The growing interest in low-carbon gases (mainly biomethane and green hydrogen produced by green electricity-powered electrolysers) offers new prospects for the gas sector. Stemming from the observation that without tangible progress in CCS, natural gas is not compatible with a low-carbon economy given its release of CO2 upon combustion, this interest also highlights the potential use of existing gas infrastructures to initiate a new phase of decarbonization of contemporary energy and economic systems, supporting or complementing the “electrify everything” approach which is today favored to achieve carbon neutrality by 2050. Still nascent, biomethane and even more so green hydrogen (hydrogen produced by green electricity-powered electrolysers) make it possible to envisage in the long term, through end uses as a fuel and/or feedstock, a decarbonization of the economy that goes far beyond the current energy uses of natural gas in electricity generation and heating. With this in mind, existing natural gas transmission, distribution and storage infrastructures will play a pivotal role. By their technical and economic characteristics, they offer safe and, at this stage, inexpensive levers for (i) injecting biomethane and green hydrogen into existing systems; but also (ii) for achieving scale effects needed to help both sectors achieve commercial viability. This role of “integrator” in advancing the decarbonization of the economy allows gas infrastructures to accompany rather than be the butt of these potentially disruptive evolutions in existing energy systems.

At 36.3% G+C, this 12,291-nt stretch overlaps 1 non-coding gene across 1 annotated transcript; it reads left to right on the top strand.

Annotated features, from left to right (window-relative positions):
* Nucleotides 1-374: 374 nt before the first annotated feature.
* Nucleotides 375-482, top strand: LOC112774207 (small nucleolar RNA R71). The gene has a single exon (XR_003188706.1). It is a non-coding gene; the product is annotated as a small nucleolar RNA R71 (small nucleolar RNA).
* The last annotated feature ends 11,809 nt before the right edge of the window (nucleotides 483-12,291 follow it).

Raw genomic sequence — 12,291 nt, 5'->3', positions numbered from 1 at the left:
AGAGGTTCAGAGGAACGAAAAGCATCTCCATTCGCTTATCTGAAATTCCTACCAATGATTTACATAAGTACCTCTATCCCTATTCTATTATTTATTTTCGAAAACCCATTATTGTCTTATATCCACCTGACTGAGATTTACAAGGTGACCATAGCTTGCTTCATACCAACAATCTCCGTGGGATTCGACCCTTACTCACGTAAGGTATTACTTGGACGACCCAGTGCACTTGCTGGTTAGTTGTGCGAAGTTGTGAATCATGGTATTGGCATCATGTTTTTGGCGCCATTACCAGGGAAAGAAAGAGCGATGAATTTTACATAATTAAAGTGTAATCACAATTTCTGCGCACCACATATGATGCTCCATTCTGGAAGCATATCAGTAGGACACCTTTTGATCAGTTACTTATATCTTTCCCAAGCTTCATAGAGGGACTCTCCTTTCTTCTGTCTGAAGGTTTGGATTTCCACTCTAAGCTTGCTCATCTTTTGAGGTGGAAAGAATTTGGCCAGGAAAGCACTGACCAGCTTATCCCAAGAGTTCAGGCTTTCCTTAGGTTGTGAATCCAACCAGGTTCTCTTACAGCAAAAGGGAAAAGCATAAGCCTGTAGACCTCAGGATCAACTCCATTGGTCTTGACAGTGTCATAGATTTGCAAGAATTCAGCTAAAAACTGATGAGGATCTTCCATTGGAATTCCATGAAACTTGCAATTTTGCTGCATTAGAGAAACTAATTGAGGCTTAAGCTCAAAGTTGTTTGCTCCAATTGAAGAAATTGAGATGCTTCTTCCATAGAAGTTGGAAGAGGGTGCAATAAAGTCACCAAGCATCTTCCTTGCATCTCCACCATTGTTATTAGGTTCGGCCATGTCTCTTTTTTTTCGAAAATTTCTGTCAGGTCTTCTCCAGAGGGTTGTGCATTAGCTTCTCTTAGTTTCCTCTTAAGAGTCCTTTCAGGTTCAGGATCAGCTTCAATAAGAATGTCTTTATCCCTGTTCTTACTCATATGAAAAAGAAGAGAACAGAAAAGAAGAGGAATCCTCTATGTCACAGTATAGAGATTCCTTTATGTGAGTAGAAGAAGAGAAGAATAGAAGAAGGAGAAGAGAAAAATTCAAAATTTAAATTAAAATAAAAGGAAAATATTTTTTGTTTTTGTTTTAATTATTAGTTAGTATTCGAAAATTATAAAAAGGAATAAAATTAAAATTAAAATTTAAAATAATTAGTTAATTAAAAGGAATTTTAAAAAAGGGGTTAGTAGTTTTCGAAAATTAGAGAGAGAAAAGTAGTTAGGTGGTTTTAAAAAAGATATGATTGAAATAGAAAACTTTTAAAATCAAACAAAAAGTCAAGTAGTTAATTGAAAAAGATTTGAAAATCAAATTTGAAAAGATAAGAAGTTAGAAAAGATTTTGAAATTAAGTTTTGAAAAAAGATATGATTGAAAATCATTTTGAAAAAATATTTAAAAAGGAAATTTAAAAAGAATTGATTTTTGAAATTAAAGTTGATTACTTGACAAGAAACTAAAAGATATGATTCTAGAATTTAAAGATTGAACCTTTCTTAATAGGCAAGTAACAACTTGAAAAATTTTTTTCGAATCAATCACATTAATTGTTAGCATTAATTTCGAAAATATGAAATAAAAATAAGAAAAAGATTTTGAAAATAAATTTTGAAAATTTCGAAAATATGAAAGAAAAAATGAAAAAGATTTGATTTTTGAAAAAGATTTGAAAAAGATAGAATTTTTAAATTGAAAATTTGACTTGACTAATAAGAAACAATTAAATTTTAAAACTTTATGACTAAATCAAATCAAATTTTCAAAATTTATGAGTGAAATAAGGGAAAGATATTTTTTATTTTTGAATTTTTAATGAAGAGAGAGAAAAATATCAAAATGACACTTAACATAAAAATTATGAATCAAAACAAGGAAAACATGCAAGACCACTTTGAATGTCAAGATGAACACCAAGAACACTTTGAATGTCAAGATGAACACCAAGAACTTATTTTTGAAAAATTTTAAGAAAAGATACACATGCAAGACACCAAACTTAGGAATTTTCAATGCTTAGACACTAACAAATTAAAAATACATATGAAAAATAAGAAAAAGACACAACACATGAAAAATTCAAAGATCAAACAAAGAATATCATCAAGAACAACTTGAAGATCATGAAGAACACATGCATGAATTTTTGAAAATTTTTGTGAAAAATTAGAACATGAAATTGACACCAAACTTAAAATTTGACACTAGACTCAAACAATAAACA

Electrify everything, biomethane, green hydrogen… These options/industries are emerging at varying paces, each presenting specific advantages as well as constraints. Their multiplicity and their potentially conflicting character suggest that no pathway has yet been defined for achieving carbon neutrality by 2050. The long-term prospects offered by these options must not detract from the climate emergency: to avoid further depleting the planet’s carbon budget and jeopardizing even more any chance of achieving the objectives of the Paris Climate Agreement, the focus right now must be on those carbon emissions that are the most substantial and can be cut most easily. Despite recent changes in Western Europe and North America, the electricity sector still relies massively on those fossil fuels with the biggest carbon emissions, i.e. coal and oil. At world level, these fossil fuels still accounted for 36% and 3% of electricity generation, respectively, in 2019.

All in all, the potential contribution made by natural gas and associated infrastructures to energy transition needs to be considered in an evolutionary manner, taking into account the technological developments likely to offer the world economy a clear and optimized decarbonization pathway, while limiting the sources of stranded costs in the various sectors most exposed to possible technological disruptions. These elements suggest that temporality and geographical contextualization should be taken into account, but also specific requirements for industry players to objectify the positive contribution of gas to energy transition. This leads to the following conclusions: